By popular request I will now describe another excellent museum in the United Kingdom.
Fort Nelson (http://www.royalarmouries.org/visit-us/fort-nelson) is located near Portsmouth and is part of the landward defenses of that Naval Base. The ring of fortresses, built in the 1860s under the direction of the Prime Minister Lord Palmerston consisted of a number of large permanent works. Fort Nelson has been preserved and converted into an artillery museum. It contains the Royal Armourie’s artillery collection. Both naval and military weapons are on display here. The weapons represent ancient pre gun powder engines to weapons of the 21st century. The museum and its car park are both free of charge, although certain special events or exhibits require the purchase of a ticket.
The fort can be a little tough to get to. It is located a good drive from Portsmouth itself, but can be reached by bus. There is little in the way of hotels or eaters nearby. When we are in Portsmouth we generally stay at the Holiday Inn on Gunwarf Quay. This is a modern soulless edifice without any character or charm. The continental breakfast is not terribly exciting. Rooms are adequate. The sole two redeeming features of the hotel are it huge car park and it location within walking distance of many of the great things in Portsmouth. I’ll talk more about the other Steampunk joys of Portsmouth and Gosport later.
We drove from the Holiday Inn to Fort Nelson. We’ve been to the fort twice. Both times we got there either before the museum opened or just as they opened. The car park is located across a B road from the museum entrance. Be careful crossing but the car park itself has an excellent view of Portsmouth Habour. The ring of forts were on the ridge of high ground around the port, facing outwards, defending the Royal Navy’s most important facilities from land attack by an Army. When built the threat was France or Russia. The forts were, of course, never tested by combat and have been called Palmerston’s Follies. They were built to protect several naval bases, Chatham, Plymouth and most specifically Portsmouth and Gosport. Several of the forts have become museums, Nelson at Portsmouth Brockhurst at Gosport and Crownhill at Plymouth are open for visitors.
Fort Nelson is not only a showplace of the period military architecture but also has a huge number of exhibits in the art of the artillerist and gun founder.
Outside the entrance to the fort are two large pieces of ordnance. One is a 20th century 14 inch gun, as used aboard battleships of the King George V class and as counter-bombardment weapons at Dover (guns Winnie and Pooh). Of much more interest to the Victorian historian is one of two of Mallet’s great mortars. These 36 inch weapons were built to reduce the Russian fortress of Sevastopol during the Crimean War. They were not completed in time for action and somehow both have managed to survive into the 21st century (the other is at Woolwich). The amazing size of the ball fired by these is driven home by the pyramid of shot sitting next to the weapon. In the alternate history of Hive, Queen and Country these weapons were used during the Chritsmas Day Assault on the Devon Hive and their massive shells collapsed many of the galleries in the alien nest.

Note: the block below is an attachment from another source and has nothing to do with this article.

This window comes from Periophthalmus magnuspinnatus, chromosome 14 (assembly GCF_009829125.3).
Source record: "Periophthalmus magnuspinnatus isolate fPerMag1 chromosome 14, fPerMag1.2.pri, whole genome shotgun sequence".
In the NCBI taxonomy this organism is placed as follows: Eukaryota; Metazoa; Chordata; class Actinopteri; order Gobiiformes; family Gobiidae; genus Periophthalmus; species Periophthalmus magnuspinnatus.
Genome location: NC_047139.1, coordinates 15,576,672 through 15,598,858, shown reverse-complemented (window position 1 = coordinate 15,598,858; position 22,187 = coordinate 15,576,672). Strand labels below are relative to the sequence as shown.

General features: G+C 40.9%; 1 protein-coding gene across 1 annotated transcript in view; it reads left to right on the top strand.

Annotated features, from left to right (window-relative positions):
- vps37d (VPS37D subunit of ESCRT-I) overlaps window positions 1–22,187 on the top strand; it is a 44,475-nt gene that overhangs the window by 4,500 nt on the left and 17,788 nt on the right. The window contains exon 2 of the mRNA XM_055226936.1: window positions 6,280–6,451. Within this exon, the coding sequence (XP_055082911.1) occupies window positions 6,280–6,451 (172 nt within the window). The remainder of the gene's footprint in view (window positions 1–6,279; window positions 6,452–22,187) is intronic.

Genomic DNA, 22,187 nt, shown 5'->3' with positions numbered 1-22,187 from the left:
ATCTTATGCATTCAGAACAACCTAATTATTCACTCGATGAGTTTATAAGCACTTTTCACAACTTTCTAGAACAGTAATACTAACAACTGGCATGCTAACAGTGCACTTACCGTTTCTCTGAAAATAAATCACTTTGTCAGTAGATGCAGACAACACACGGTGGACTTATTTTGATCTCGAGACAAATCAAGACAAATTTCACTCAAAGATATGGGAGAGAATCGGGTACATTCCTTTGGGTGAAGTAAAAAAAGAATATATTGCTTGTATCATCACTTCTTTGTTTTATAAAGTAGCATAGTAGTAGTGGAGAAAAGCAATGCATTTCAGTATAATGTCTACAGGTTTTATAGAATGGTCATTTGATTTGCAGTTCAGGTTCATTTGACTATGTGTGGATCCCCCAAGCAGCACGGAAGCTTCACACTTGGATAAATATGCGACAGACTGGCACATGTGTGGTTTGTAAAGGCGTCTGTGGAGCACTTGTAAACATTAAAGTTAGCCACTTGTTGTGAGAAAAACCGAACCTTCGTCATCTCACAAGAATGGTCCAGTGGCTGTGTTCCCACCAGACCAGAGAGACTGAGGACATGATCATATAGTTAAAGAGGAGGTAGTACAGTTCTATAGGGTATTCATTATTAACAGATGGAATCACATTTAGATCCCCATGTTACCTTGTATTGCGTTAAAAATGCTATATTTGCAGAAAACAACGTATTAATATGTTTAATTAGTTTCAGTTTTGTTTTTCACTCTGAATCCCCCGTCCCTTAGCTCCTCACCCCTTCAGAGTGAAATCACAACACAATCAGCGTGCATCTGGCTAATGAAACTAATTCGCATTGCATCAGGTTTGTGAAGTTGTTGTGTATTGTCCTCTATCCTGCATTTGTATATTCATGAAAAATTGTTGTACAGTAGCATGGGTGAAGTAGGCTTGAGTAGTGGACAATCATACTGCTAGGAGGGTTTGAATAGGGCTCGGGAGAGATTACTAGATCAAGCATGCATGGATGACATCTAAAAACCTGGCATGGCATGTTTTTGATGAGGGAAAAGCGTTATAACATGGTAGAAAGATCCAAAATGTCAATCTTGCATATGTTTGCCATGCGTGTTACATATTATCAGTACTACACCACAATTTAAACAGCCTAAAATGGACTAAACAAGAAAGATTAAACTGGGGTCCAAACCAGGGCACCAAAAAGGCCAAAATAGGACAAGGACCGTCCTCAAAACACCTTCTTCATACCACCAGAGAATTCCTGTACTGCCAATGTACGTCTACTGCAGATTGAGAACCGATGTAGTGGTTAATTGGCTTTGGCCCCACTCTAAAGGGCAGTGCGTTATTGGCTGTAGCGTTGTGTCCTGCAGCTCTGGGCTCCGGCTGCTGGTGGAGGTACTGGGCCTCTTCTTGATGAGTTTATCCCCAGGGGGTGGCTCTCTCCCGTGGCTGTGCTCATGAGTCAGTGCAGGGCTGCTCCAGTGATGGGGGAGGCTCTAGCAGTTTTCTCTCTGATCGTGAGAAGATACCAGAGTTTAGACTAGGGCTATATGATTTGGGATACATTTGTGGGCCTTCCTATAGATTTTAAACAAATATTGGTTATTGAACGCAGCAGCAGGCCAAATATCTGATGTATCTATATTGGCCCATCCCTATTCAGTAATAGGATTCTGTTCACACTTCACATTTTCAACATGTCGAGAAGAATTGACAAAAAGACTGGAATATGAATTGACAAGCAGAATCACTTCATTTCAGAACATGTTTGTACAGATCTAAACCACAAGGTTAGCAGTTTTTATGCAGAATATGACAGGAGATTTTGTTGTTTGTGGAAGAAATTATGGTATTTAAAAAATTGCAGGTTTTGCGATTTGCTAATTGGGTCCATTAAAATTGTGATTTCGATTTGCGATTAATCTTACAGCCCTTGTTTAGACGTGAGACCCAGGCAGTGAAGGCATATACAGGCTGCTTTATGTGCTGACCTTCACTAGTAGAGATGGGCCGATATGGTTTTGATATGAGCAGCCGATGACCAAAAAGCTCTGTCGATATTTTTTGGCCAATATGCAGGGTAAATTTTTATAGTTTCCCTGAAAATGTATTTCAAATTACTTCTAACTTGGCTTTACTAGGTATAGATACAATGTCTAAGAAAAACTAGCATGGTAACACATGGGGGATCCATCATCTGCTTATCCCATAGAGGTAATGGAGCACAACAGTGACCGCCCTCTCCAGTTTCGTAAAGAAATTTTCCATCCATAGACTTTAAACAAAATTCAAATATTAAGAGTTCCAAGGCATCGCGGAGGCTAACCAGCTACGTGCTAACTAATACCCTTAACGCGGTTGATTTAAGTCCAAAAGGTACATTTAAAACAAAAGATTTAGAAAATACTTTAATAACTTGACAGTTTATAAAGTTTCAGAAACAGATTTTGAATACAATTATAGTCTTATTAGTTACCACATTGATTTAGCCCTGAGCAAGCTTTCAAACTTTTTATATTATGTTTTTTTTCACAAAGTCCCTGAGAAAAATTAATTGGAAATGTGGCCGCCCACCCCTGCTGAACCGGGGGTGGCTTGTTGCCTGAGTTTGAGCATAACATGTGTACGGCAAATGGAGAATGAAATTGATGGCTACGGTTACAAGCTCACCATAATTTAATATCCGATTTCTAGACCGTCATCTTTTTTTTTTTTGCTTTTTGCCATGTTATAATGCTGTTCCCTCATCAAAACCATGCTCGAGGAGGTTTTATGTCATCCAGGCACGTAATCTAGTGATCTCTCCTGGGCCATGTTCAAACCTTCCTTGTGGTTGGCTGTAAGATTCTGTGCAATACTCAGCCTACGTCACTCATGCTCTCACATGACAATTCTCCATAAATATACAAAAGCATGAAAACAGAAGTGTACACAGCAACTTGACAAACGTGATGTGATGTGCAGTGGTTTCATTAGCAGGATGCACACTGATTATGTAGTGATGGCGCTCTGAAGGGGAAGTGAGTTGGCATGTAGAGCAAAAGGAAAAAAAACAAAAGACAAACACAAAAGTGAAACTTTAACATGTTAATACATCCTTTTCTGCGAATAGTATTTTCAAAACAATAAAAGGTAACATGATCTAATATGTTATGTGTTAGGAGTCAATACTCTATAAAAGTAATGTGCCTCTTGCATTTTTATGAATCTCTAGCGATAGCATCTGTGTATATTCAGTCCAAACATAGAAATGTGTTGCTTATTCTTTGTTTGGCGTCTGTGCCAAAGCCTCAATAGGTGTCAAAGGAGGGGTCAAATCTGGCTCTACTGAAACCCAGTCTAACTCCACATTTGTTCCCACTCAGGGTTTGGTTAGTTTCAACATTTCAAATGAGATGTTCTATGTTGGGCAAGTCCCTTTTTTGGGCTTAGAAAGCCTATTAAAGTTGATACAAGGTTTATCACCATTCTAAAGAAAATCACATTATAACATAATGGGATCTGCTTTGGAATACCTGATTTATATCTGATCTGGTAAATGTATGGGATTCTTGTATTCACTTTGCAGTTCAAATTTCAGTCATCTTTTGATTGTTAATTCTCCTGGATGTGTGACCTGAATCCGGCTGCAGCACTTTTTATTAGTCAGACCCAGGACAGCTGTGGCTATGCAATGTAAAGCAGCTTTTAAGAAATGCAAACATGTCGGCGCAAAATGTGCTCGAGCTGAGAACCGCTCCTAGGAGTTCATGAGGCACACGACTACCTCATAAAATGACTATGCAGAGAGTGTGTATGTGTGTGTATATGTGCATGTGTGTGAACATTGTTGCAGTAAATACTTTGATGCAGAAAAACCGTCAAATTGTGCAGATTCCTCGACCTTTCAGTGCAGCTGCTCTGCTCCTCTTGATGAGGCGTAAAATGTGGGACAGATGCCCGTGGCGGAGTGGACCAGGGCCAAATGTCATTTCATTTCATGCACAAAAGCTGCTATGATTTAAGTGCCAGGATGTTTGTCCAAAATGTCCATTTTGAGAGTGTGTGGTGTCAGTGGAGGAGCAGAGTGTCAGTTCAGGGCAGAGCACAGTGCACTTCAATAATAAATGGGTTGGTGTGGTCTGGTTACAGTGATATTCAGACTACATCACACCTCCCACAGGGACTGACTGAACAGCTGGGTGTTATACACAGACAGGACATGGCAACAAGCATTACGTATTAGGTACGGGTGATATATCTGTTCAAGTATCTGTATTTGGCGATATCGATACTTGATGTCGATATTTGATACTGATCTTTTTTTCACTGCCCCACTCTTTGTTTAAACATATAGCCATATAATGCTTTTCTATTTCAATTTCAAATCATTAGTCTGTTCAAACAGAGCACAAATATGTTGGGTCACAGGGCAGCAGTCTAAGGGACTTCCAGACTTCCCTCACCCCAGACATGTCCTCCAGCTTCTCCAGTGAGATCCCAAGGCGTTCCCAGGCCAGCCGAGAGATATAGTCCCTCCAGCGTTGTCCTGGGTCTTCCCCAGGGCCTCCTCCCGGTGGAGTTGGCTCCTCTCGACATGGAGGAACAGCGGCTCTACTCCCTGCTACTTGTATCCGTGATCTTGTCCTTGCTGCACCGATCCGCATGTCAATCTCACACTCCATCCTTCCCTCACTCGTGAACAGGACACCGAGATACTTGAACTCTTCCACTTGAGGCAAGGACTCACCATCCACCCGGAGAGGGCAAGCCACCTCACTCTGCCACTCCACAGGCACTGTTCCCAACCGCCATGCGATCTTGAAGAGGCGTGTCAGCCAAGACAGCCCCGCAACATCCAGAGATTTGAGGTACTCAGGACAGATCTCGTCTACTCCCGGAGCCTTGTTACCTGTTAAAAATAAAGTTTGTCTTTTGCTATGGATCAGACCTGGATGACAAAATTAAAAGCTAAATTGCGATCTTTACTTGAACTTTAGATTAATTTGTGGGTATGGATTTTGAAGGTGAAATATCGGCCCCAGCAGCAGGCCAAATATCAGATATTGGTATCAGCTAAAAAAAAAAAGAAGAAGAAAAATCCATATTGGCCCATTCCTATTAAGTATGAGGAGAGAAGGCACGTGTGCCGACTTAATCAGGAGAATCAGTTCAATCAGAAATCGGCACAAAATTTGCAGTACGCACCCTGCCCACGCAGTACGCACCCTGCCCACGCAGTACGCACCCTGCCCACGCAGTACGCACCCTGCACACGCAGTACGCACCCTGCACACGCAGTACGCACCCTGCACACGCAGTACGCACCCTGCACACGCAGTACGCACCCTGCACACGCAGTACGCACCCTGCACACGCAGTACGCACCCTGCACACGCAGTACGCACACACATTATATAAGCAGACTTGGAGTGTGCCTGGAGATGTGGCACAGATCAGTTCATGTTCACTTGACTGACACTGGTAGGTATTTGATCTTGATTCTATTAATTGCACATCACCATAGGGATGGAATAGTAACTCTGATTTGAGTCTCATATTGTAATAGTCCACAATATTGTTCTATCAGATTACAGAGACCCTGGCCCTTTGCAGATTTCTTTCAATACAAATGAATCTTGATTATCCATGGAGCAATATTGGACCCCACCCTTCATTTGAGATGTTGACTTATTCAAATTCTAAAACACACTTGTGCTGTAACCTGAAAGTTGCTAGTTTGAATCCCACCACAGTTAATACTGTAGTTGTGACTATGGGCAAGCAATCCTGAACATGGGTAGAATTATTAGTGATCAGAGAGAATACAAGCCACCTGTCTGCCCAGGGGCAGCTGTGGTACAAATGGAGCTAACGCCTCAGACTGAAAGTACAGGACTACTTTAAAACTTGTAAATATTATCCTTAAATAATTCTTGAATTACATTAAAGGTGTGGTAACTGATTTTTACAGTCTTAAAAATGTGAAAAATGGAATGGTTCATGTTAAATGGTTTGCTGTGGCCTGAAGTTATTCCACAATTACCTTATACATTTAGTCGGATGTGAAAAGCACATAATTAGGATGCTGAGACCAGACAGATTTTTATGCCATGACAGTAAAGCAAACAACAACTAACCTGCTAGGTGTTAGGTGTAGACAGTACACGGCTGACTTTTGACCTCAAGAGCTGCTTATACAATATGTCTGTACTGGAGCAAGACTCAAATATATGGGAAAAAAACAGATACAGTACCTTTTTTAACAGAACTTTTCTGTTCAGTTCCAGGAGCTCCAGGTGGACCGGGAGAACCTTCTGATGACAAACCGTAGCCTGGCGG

The fort is entered through the original gate and visitors are directed into a gift shop. The Palmerston Forts Society (http://www.victorianforts.co.uk/) produces a number of interpretive documents including a series call “The Solent Papers” (http://www.victorianforts.co.uk/publications.php) that detail forts in the Portsmouth/Gosport area. In addition some of their other small booklets are on ordnance (including very useful ones on Brennan Torpedoes and Mallet Mortars. I’ve picked up most of the society’s publications and have not been unhappy with any of them. In terms of British Victorian era fortifications and ordnance these are well worth adding to your personal library.
The artillery collection includes a large number of really interesting guns. They date from the beginning of gunpowder artillery to the Gulf War. There are a number of weapons of particular interest to VSF fans. These include a number of decorative guns cast in the shape of dragons or other animals. These are from nations that fought against the British Empire in the 19th century. Also from such a country is the Bira machine gun from Nepal. This is a local version of the Gardner Gun.
Also used in the Victorian are several period field guns displayed in the main gun hall. A Hotchkiss Rotating cannon on a field carriage is there (see picture above)They also have a few sections of something much more modern but still with a Victorian bent. Verne would have understood the Iraqi Super Gun. A far lesser weapon served to inspire his novel about shooting men to the moon.